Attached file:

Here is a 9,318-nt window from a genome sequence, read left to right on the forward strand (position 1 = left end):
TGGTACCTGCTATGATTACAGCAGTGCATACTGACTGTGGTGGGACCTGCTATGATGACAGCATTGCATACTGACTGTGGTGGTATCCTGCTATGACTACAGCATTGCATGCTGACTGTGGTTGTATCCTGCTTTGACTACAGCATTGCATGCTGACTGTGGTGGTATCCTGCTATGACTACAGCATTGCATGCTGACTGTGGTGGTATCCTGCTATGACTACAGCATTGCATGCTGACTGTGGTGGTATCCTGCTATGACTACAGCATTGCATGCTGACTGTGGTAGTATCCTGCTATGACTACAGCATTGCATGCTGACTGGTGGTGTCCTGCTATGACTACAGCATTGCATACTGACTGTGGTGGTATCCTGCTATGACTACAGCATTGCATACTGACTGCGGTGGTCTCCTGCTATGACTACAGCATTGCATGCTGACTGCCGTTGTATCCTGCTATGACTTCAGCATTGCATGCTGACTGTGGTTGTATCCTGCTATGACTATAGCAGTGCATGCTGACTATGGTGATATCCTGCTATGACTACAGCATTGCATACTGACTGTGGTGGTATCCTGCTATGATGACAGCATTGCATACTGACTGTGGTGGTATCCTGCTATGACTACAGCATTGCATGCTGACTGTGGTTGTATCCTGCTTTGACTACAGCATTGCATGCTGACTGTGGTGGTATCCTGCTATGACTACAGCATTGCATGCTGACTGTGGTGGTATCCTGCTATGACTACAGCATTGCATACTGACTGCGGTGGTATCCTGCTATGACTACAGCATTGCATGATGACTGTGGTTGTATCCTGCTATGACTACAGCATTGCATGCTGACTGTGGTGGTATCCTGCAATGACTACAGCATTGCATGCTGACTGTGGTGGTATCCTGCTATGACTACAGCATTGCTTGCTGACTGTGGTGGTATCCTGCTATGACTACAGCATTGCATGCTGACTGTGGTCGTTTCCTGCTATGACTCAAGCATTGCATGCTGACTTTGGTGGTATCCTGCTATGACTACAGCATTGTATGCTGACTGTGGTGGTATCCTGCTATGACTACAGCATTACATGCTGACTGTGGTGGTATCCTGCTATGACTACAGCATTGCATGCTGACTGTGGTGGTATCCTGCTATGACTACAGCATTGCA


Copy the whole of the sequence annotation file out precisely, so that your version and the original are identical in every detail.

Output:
Here is a 9,318-nt window from a genome sequence, read left to right on the forward strand (position 1 = left end):
TGGTACCTGCTATGATTACAGCAGTGCATACTGACTGTGGTGGGACCTGCTATGATGACAGCATTGCATACTGACTGTGGTGGTATCCTGCTATGACTACAGCATTGCATGCTGACTGTGGTTGTATCCTGCTTTGACTACAGCATTGCATGCTGACTGTGGTGGTATCCTGCTATGACTACAGCATTGCATGCTGACTGTGGTGGTATCCTGCTATGACTACAGCATTGCATGCTGACTGTGGTGGTATCCTGCTATGACTACAGCATTGCATGCTGACTGTGGTAGTATCCTGCTATGACTACAGCATTGCATGCTGACTGGTGGTGTCCTGCTATGACTACAGCATTGCATACTGACTGTGGTGGTATCCTGCTATGACTACAGCATTGCATACTGACTGCGGTGGTCTCCTGCTATGACTACAGCATTGCATGCTGACTGCCGTTGTATCCTGCTATGACTTCAGCATTGCATGCTGACTGTGGTTGTATCCTGCTATGACTATAGCAGTGCATGCTGACTATGGTGATATCCTGCTATGACTACAGCATTGCATACTGACTGTGGTGGTATCCTGCTATGATGACAGCATTGCATACTGACTGTGGTGGTATCCTGCTATGACTACAGCATTGCATGCTGACTGTGGTTGTATCCTGCTTTGACTACAGCATTGCATGCTGACTGTGGTGGTATCCTGCTATGACTACAGCATTGCATGCTGACTGTGGTGGTATCCTGCTATGACTACAGCATTGCATACTGACTGCGGTGGTATCCTGCTATGACTACAGCATTGCATGATGACTGTGGTTGTATCCTGCTATGACTACAGCATTGCATGCTGACTGTGGTGGTATCCTGCAATGACTACAGCATTGCATGCTGACTGTGGTGGTATCCTGCTATGACTACAGCATTGCTTGCTGACTGTGGTGGTATCCTGCTATGACTACAGCATTGCATGCTGACTGTGGTCGTTTCCTGCTATGACTCAAGCATTGCATGCTGACTTTGGTGGTATCCTGCTATGACTACAGCATTGTATGCTGACTGTGGTGGTATCCTGCTATGACTACAGCATTACATGCTGACTGTGGTGGTATCCTGCTATGACTACAGCATTGCATGCTGACTGTGGTGGTATCCTGCTATGACTACAGCATTGCA